I agree with Kal that the combination of a shift to multipolarity, combined with the “thickening” of global governance structures, leads us to a very uncertain future. Simply put, an increase in the number of great powers will increase the likelihood of forum creation and forum shopping. The normative effects of this shift could cut in one of two ways.
The first possibility is that the thickening will actually lead to a market for global governance. Because substitutable structures exist, there will be an incentive for each organization to perform better, in order to attract more adherents. Even if some parts of the globe did not sign on, the effect could be something like “efficient subsidiarity.” This competition for governance leads to a world in which each organization improves itself because of the fear of great power exit. No one organization could claim a monopoly on any particular issue, but like-minded states would be able to cooperate.
The second possibility, which I talked about in my last post, is a tragedy of the institutional commons. This is more likely to take place in two situations. Either there are cases where cooperation among like-minded actors is insufficient to solve the governance problem, or there are cases where the adjustment costs are so high that noncooperation is the best outcome for all concerned.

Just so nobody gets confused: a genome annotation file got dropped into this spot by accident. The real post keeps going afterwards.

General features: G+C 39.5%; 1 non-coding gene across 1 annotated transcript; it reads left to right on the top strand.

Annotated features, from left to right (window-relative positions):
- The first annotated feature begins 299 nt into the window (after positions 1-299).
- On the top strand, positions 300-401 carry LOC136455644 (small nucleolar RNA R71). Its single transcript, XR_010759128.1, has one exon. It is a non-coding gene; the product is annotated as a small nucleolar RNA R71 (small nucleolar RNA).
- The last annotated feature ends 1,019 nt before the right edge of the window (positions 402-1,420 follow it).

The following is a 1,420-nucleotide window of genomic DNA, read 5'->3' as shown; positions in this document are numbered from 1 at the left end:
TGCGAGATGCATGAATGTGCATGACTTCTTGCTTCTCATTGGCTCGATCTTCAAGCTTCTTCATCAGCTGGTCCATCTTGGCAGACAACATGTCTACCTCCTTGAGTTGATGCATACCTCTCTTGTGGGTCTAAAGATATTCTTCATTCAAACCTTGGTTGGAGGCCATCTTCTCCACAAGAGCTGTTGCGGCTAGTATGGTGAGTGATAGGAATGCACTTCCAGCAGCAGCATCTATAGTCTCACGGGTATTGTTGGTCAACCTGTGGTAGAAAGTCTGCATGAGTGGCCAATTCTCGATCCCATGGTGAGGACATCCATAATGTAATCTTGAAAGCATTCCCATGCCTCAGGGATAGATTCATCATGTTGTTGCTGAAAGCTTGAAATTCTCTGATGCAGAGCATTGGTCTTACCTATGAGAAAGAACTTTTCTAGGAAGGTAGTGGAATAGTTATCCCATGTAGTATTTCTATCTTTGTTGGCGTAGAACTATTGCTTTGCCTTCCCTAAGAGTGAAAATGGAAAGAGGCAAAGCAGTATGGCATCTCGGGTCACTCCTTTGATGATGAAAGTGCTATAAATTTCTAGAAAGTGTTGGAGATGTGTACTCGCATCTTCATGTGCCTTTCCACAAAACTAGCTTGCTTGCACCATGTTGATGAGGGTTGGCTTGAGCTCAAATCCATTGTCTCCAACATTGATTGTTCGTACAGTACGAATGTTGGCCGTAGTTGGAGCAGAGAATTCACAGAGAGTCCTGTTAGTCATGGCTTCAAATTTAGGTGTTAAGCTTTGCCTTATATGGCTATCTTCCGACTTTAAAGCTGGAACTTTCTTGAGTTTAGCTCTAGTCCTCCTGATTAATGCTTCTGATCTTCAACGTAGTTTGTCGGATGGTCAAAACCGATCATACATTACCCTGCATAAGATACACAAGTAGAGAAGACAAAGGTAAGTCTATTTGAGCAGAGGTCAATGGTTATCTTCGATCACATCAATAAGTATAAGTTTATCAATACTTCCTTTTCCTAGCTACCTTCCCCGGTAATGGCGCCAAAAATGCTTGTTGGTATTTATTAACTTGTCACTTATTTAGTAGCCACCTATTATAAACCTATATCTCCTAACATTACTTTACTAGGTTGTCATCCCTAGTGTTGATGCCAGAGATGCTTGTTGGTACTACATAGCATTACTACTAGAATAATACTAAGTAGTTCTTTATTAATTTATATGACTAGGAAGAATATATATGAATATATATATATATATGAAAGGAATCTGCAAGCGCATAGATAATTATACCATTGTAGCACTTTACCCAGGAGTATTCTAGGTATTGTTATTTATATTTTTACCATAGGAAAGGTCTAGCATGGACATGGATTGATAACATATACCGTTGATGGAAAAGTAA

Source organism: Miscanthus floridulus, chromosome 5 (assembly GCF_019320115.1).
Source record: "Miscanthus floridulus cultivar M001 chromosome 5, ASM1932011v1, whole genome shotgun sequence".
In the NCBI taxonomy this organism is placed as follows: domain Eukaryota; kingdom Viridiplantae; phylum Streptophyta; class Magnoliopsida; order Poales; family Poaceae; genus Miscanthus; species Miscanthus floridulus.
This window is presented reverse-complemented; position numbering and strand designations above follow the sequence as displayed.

In the end, I suspect that there will be as many problems that fall into the latter category as the former. We face a number of big public goods issues, such as global warming or the prevention of pandemics, where there is no great power concert.
As for adjustment costs, they will rise in our globalized future. The expansion of tradable activities has begun to impinge on longstanding service sectors, such as accounting, medicine, education, and the law. Many of the services that are rapidly becoming tradable—airlines, education, telecommunications, utilities—have been traditionally run by state-owned enterprises. This means that the forces behind globalization will affect professions, workers, and state-run institutions that have been set in their ways of doing business for centuries.